THE family of a 30-year-old man who died from meningitis has accused the NHS of letting him down.
When James Pearson fell ill with severe headaches and sickness his family contacted their GP surgery.
But stepdaughter Rachel Mott says the practice refused to send a doctor out and instead advised him to drink fluids as it was probably a 48-hour bug.
Less than five hours later, Mr Pearson was found dead. He had died of meningitis.
Rachel, 16, said: ‘I wanted someone to come and look at my dad because he was so ill.
‘He was hot, could hardly talk, and felt sick. He said he felt tired and wanted to sleep.
‘I called the doctors and explained all his symptoms and asked if they could come out but they said no.
‘They said he’d have to go there but he was just too weak to even move.
‘Then they just said to give him plenty of fluids and said he should be OK within 48 hours.
‘I first called at 4.30pm and the doctor said to call back if it got worse.
‘I then tried calling a couple of times later because I worried but couldn’t get through, it was just engaged all the time. He died about 9pm.’
An inquest into Mr Pearson’s death on December 13, last year, heard how he had started feeling ill the night before he died.
He began complaining of symptoms such as a headache, sickness, and said he was extremely tired.
It was on the afternoon of his death that his stepdaughter called the Cosham Park House Surgery.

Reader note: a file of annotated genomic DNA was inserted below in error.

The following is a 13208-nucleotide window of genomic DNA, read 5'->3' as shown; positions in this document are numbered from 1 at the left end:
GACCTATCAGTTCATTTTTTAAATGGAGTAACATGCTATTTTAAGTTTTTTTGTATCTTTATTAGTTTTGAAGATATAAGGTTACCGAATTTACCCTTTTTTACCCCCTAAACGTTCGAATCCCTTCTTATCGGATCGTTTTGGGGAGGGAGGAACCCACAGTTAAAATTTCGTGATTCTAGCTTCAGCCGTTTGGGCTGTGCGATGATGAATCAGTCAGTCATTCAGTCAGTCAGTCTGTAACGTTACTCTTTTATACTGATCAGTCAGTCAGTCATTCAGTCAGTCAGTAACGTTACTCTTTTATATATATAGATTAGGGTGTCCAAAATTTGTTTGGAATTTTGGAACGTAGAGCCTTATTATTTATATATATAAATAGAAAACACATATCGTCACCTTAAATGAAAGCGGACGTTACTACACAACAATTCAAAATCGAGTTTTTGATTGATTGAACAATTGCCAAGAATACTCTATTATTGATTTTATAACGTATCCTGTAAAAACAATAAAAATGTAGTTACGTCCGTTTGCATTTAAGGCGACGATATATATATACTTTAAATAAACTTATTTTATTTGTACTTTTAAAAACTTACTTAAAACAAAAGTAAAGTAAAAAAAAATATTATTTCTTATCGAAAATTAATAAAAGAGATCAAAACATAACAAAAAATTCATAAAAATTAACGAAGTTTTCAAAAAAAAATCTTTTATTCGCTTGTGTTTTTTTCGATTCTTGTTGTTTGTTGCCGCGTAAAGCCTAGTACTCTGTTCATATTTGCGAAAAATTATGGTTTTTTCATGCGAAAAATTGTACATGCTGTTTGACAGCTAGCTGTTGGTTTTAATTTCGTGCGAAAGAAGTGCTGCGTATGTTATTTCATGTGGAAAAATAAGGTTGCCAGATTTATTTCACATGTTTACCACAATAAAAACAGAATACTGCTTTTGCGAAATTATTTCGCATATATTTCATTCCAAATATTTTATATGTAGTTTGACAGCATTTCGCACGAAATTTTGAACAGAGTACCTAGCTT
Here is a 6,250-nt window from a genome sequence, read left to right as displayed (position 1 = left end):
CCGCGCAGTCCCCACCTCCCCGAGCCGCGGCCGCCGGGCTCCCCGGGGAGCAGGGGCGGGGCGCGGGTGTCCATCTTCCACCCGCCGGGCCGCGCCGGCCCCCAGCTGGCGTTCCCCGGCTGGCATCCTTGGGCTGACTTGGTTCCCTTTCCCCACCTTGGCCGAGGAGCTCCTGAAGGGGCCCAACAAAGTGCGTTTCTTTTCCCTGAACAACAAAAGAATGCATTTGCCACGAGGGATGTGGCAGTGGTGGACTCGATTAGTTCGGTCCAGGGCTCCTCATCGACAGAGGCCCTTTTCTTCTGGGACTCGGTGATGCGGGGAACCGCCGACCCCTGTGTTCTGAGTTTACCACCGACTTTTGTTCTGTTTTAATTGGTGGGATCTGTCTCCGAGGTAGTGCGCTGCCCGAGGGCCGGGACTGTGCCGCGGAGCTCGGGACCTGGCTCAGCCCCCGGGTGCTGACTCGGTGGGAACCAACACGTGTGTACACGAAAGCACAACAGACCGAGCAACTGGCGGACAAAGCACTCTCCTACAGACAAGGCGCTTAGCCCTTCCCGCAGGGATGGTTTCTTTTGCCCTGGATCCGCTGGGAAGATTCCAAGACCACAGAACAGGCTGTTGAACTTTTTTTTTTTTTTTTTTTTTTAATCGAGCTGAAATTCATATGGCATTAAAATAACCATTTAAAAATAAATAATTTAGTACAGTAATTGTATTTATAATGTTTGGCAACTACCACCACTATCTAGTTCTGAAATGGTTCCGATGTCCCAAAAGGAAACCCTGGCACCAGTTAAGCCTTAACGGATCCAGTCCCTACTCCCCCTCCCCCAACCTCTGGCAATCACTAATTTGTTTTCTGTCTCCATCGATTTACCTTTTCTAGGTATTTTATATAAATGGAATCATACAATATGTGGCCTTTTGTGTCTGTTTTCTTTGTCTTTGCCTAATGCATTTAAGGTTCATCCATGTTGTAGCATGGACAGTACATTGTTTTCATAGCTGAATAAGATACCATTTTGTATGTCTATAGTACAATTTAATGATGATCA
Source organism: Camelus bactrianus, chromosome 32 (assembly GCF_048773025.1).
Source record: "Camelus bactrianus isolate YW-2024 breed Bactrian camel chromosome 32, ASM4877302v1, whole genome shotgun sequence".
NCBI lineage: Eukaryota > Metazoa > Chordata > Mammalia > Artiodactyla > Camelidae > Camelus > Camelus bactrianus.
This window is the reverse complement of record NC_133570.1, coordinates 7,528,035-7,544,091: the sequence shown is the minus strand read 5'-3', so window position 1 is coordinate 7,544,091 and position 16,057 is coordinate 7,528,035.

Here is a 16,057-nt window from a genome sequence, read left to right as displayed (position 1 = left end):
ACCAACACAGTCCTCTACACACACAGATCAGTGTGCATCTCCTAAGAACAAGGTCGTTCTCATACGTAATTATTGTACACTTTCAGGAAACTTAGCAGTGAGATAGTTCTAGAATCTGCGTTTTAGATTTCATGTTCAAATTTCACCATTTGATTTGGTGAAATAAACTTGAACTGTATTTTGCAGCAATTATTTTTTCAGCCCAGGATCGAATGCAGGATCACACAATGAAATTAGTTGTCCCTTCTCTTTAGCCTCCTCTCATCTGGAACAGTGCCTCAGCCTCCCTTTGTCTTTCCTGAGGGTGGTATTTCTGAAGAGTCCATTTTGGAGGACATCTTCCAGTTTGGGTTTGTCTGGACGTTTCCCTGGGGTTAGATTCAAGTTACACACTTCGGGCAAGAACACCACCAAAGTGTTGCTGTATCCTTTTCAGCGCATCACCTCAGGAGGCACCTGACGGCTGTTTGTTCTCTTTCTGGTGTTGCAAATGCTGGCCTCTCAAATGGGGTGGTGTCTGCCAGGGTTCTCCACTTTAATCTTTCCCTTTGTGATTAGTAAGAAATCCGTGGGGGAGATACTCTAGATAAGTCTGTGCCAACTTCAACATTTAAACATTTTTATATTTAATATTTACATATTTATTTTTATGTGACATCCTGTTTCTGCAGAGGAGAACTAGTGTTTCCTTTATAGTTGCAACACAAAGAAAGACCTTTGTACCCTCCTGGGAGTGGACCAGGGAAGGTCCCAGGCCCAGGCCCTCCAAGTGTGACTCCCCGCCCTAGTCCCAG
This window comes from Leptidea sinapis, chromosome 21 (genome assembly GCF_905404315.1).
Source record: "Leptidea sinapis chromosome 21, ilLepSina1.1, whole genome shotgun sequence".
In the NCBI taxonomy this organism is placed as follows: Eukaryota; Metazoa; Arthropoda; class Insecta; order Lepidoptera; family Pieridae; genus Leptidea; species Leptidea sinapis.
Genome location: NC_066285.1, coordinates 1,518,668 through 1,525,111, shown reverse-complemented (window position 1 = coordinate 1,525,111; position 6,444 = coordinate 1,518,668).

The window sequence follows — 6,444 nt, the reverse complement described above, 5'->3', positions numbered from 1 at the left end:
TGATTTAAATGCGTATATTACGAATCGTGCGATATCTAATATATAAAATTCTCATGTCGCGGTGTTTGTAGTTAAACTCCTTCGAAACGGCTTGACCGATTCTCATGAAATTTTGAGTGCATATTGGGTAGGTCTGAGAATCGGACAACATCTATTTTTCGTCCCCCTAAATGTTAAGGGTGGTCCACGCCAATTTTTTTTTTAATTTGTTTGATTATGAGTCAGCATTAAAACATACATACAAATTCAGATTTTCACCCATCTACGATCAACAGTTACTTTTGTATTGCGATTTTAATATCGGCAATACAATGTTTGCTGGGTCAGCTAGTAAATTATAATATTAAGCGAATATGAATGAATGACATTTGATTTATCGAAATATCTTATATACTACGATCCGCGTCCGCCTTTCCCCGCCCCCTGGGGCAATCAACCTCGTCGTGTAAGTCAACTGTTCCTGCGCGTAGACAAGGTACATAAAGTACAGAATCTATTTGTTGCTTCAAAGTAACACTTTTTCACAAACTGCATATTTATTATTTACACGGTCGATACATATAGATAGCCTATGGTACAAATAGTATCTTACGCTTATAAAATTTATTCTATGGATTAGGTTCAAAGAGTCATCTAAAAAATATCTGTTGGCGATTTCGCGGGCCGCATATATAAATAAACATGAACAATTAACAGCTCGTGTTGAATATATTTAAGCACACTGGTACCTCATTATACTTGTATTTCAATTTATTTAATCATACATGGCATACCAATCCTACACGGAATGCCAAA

His youngest stepdaughter Emma, nine, was the last person to see him alive about half an hour before he passed away.
Wife June Pearson found her husband dead at the foot of his bed. He had a wound on his head as it’s believed he had a seizure and fell.
Mr Pearson’s family are now set to put in an official complaint with the NHS.
Mrs Pearson, 44, from Hillsley Road, Paulsgrove, said: ‘I’m angry and upset that they wouldn’t send a doctor to see him.
‘Things could have been different. We could have at least had a chance to say goodbye.’
Coroner David Horsley, concluded that Mr Pearson died of natural causes.
NHS Portsmouth says it cannot comment on the case itself because of patient confidentiality.
But in a statement Dr Julian Neal, senior partner of the Portsdown Group Practice, which is part of Cosham Park House Surgery, said: ‘This was a tragic case and our deepest condolences are with the deceased’s family.’
He added: ‘No patient is ever refused appropriate treatment at this practice including home visits by doctors.’
Meningitis may have been linked to previous stomach bug
IT is not known how James Pearson fell ill with bacterial meningitis.
Dr Judith O’Higgins, the pathologist at the Portsmouth inquest, said it could have been related to a stomach bug Mr Pearson had in the weeks leading up to his death. Adults can get meningitis but it is more common in babies and young children, because their immune system is less developed.
Wife June said: ‘I miss him so much. It’s so strange without him. He was a such a nice man with a good heart, and was always so good with the girls. It was such a shock when he died.’
Stepdaughter Rachel added: ‘It’s hard without him. He was such a happy person, always laughing and joking.’